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Many Happy Returns

Cicadas stage a comeback to Potomac area.

Maturing slowly underground for the past 17 years, the cicada is poised to reappear in Potomac beginning sometime this month.

Part of a class of periodic cicadas called Magicicada Brood II, found only on the eastern seaboard, this particular species is unique in its long, prime-numbered life cycle and massive, timed emergence, not to mention its loud chorus, that can sometimes top 90 decibels in a swarm.

This spring’s outbreak is expected to begin in the Carolinas and to work its way up the coast towards Washington, D.C. as the temperatures gradually rise. Peak season should occur in the Potomac area sometime in June. Cicadas are known to achieve incredible population densities, estimated as high as 1.5 million per acre.

According to Michael Raupp, a professor of entomology at the University of Maryland, “In places where they’re going to be present, it’s going to be spectacular. There could be as many as one billion cicadas emerging per square mile.”

Many hypotheses surround the 17-year cicada and its 13-year cousin’s prime-numbered life span. Some scientists surmise that the prime number life cycle foils predators by its unpredictability. Others point to the fact that it’s difficult for predators to have the same life cycle, which would permit them to feast exclusively on cicadas. Aside from the extended developmental phase, the cicadas’ sheer mass and accompanying noise ensures that more of the insects survive to mate and reproduce, ensuring the continuation of the species.

ABOUT MAGICICADA BROOD II

The adult Magicicada Brood II cicada exhibits bright red eyes and a black body. The translucent wings have orange veins. A black “W” shape embellishes the tips of the forewings. Adults typically measure 1-1.3 inches in size, with mature females presenting slightly larger than males.

The story really begins, though, with the cicada “nymph.” Golden-brown in color, the nymph spends most of its 17-year life living underground, sucking root fluids from trees. The nymph matures slowly over its prolonged developmental phase, growing from the size of a small ant to achieve nearly the size of an adult by phase end.

Early in the spring at the end of their 17-year cycle, the nymphs receive a signal to begin constructing exit tunnels to the surface. Known as “turrets,” these tunnels are built out of the soil from which the nymphs will soon emerge. The turrets can often be observed as a group of holes roughly the size of an adult finger located near the roots of deciduous trees.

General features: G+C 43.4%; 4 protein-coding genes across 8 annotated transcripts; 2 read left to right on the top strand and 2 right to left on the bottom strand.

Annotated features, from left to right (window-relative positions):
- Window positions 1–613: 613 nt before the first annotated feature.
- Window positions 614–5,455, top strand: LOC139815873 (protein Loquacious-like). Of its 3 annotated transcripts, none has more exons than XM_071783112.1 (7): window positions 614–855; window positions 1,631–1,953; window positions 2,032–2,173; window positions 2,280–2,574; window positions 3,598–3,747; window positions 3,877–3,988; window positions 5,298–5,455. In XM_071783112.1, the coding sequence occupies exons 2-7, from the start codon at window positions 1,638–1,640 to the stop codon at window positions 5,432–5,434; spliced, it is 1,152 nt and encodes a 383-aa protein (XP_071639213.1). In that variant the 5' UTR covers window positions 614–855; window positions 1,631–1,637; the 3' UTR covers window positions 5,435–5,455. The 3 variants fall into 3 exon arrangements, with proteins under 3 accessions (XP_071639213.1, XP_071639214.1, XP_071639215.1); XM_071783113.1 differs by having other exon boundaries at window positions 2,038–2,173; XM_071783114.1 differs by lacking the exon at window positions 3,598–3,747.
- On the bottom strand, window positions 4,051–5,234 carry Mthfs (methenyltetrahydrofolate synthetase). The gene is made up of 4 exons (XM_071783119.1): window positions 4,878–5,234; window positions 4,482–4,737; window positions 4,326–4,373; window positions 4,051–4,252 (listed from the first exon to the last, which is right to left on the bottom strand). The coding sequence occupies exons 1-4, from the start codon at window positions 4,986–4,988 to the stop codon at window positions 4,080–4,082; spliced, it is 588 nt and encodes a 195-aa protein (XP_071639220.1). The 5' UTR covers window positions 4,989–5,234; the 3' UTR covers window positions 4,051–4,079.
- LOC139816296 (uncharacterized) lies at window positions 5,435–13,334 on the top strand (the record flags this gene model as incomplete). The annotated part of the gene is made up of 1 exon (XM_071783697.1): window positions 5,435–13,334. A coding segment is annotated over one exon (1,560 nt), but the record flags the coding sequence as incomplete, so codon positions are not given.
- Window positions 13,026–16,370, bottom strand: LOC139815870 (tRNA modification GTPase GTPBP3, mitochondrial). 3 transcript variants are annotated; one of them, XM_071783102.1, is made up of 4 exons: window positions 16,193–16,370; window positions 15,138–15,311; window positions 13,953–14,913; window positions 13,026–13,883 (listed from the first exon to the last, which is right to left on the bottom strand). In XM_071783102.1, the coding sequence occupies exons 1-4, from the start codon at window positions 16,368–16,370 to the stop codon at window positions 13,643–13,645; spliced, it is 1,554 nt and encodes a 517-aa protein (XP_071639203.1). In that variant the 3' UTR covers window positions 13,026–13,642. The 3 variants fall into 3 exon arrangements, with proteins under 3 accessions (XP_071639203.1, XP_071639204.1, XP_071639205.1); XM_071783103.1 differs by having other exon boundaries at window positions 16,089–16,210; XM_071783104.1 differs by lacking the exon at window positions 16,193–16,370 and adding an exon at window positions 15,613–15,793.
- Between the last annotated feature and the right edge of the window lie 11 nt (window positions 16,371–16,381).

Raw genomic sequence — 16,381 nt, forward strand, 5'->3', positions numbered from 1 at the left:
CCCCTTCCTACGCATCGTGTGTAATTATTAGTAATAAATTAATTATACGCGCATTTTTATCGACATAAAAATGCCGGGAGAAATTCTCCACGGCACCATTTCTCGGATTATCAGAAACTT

Once the temperature reaches approximately 64 degrees, the nymphs begin climbing the tunnels in synchronicity and large numbers, shedding their shells to adopt the colors of the adult insect. Spreading their new bright-orange wings, they take flight, searching for mates. Male cicadas band together to form choruses of species-specific calling songs designed to attract females with their sexual allure.

Once mated, females climb trees to lay eggs in a series of nests that they excavate from the tree’s branches. After 6 to 10 weeks, the eggs hatch and the new nymphs drop down from the trees, burrowing back down under the roots, and beginning the whole 17-year process over again. By the time the nymphs have hatched, the adults have died.

According to the website http://magicicada.org, cicadas do not possess a single defensive mechanism. They do not sting or bite. When approached, a cicada will simply fly away. Additionally, cicadas are not poisonous, nor do they transmit disease.

Cicadas, in fact, are actually culinary delicacies for birds and other species, as well as for many humans. Some say they taste like asparagus or shrimp.

Follow “Swarmageddon” on the web

The New York -based Radiolab at http://www.radiolab.org, is preparing for “Swarmaggedon” with its Cicada Tracker Map and how-to information on building your own cicada detector and sharing your observations. Also keeping track of the scene is the National Geographic Society’s e-website, http://www.magicicada.org/map_project/maps.php, with its own database of up-to-the minute cicada sightings.

On the social media side, there’s http://www.cicadamania.com, a website dedicated to “the most amazing insects in the world” and providing online data on when the cicadas are expected in town, what they look like, how they’ll emerge and even a page of audio sound files of cicada songs. For all you tweeters, Cicadamania suggests using hashtag #Brood II and #Cicadas to update your followers on the latest developments.